While I was taking classes in curriculum design, we discussed at great length different learning styles: visual, auditory and kinesthetic.
I remembered a series of highly successful training programs designed to address the three learning styles at the Minneapolis Institute of Arts.
The audience for the training programs was junior high school students, and the purpose was to learn about works of art in the museum’s collection. I always thought that program was extremely innovative. It allowed the students to interact with the works of art in their own way.
Accelerated Learning originated with a theory called “suggestopedia,” developed by a Bulgarian educator named Georgi Lazanov. His methodology encouraged positive engagement with learning using a wide variety of techniques that included art and music.
The American developmental psychologist, Howard Gardner developed a theory of multiple intelligences and how intelligence relates to learning. He said that there were eight types of intelligence:
- Verbal-linguistic, spatial
In the traditional classroom the focus is on the verbal-linguistic and logical-mathematical intelligences. Accelerated Learning attempts to change this imbalance by including activities that trigger the other intelligences, for example, Brain Gym®, games that involve movement, MindMapping® tools, songs and raps, and word cards.
The term “Accelerated Learning” was actually coined by a British educator, Colin Rose. He synthesized the work of Lazanov, Gardner, and other psychologists and educators. Accelerated Learning has evolved into a variety of techniques that that overcome negative attitudes about learning and involve participants in the learning process.
This is what Accelerated Learning includes:
- Whole Brain learning/teaching
- Neuro-Linguistic Programming
- Learning environment
- Learning styles (visual, auditory, kinesthetic)
- Imaginative activities
- Chunking of information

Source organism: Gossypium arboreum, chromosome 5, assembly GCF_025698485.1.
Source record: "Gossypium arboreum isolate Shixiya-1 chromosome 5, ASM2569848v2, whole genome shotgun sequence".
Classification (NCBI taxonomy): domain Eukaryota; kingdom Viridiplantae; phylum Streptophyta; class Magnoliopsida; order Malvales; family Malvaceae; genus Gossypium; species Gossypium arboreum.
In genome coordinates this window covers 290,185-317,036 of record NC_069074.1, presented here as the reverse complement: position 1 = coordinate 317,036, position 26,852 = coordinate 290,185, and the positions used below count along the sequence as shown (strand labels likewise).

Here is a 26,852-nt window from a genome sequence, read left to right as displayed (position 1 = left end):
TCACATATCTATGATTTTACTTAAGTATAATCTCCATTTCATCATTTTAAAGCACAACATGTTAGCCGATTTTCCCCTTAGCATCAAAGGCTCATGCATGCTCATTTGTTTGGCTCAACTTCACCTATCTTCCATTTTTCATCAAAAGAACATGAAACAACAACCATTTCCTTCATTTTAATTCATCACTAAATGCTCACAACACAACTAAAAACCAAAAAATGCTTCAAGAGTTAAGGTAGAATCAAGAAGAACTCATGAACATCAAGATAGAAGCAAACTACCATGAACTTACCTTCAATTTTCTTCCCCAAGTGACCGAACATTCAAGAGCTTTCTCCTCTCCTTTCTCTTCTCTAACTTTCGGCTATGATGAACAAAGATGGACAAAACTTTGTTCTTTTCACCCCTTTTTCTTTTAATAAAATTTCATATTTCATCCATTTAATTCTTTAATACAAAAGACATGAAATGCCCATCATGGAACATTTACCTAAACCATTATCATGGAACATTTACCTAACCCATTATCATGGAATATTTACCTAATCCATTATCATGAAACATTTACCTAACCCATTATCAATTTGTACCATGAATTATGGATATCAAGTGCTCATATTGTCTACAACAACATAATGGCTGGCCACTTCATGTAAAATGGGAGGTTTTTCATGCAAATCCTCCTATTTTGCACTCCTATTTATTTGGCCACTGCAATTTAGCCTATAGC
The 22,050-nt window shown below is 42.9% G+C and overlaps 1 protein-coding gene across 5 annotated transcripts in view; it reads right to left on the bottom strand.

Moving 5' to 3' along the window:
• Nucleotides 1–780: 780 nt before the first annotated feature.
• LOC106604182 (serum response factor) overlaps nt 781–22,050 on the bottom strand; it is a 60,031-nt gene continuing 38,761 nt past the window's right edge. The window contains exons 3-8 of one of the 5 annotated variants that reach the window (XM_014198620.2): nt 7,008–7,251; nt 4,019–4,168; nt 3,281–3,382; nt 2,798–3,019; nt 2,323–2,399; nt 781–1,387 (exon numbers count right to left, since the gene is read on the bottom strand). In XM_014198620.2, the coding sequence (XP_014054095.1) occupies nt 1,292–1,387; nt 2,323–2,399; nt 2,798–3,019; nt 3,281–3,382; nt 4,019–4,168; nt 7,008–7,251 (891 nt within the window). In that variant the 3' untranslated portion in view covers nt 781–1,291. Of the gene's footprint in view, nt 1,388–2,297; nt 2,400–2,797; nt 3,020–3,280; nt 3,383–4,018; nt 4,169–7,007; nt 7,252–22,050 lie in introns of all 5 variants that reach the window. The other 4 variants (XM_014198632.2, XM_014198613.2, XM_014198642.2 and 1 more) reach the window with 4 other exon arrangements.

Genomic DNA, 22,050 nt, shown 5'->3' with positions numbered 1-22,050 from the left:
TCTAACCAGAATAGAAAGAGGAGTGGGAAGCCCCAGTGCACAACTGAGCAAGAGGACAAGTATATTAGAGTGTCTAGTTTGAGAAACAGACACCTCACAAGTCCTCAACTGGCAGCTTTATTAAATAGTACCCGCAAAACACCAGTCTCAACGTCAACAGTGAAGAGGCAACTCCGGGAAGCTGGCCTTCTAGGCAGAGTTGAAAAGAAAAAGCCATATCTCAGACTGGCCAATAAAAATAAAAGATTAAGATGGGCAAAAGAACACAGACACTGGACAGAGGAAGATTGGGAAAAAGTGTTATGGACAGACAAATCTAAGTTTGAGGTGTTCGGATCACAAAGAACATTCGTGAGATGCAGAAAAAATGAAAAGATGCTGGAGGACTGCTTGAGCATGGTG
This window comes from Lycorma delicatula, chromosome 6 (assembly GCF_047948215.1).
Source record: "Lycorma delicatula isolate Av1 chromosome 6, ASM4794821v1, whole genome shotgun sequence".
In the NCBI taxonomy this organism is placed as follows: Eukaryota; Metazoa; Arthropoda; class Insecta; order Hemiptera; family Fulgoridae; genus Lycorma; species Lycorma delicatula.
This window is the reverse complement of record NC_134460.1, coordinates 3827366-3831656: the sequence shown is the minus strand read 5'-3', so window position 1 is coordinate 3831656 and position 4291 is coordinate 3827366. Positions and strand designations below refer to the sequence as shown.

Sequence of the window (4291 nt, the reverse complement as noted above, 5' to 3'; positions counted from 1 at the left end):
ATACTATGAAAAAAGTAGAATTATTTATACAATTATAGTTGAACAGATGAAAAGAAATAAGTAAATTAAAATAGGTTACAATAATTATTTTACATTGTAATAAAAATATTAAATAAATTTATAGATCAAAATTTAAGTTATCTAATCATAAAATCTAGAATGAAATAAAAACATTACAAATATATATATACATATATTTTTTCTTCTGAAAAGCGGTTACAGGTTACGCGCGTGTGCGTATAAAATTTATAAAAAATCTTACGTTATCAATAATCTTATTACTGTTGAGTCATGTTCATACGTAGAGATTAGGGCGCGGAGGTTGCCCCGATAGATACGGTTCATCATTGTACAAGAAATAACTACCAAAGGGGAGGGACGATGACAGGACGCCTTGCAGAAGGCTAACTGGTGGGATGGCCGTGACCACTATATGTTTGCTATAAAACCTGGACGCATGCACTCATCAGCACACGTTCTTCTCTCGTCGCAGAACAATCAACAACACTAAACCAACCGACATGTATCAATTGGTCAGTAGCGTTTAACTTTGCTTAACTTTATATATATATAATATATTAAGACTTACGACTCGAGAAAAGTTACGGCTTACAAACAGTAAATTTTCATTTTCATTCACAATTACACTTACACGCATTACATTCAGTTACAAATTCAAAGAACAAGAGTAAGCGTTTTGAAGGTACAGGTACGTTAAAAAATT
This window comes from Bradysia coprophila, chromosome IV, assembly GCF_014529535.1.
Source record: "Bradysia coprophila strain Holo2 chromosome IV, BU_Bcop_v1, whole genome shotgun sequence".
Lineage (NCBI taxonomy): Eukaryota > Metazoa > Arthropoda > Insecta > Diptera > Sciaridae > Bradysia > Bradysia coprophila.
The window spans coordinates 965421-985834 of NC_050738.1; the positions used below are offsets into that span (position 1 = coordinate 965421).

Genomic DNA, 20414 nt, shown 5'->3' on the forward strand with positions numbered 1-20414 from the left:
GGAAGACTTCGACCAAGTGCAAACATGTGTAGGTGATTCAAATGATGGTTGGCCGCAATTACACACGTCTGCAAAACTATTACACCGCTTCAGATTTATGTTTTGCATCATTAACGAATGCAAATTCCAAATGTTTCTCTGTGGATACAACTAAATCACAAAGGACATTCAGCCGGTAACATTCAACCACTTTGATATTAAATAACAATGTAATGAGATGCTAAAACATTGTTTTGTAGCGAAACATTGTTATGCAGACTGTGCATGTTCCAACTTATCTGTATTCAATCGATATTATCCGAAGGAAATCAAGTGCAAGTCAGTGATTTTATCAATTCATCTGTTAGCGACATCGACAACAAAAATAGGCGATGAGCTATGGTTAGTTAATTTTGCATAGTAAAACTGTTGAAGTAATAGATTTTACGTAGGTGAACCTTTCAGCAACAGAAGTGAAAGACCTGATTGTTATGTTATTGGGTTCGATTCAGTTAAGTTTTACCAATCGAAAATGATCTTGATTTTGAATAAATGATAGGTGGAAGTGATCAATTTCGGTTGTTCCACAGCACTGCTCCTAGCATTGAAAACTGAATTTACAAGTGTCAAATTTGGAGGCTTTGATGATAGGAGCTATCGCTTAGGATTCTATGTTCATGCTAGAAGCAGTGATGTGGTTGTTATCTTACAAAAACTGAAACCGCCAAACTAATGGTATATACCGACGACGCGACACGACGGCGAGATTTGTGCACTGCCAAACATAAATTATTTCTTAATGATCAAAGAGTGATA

- Objective setting
- Movement in learning
- Positive mental state
- The arts
- Multiple intelligences
- Emotional state
There is much talk about “push” versus “pull” in training circles―without any thought given to the fact that individuals learn in different ways. More attention needs to be paid to designing training that can be accessed according to the participant’s own learning style.
Accelerated Learning Techniques and Examples
In the training series at the Minneapolis Art Institute was a session on modern art, each student selected the group they wanted to be in. One group used stretchy colored fabric to create shapes with their bodies, another drew their own pictures based on what they saw, and a third participated in a facilitated discussion. Those who learned kinesthetically didn’t have to draw pictures. Those who liked to talk and listen didn’t have to make shapes with their bodies. The students directed their own learning.
Another example from the training series focused on the sculpture in a special gallery created especially for the blind. Some of the students used video cameras to understand the three-dimensionality of the sculptures, others were blindfolded and directed to identify sculptures according to specific criteria, and yet another group were involved in a Q and A session.
A final example involved American Art. Again there was a group for each type of learner. There was a group that listened to 19th century music performed using spoons, an autoharp, and fiddle. There was a group that touched the objects contained in a painted chest that contained a number of objects from that same period including an indigo dyed quilt, a flatiron, woven baskets, and a glazed ceramic jug. Finally, there was a group that created a city of the future from recycled materials.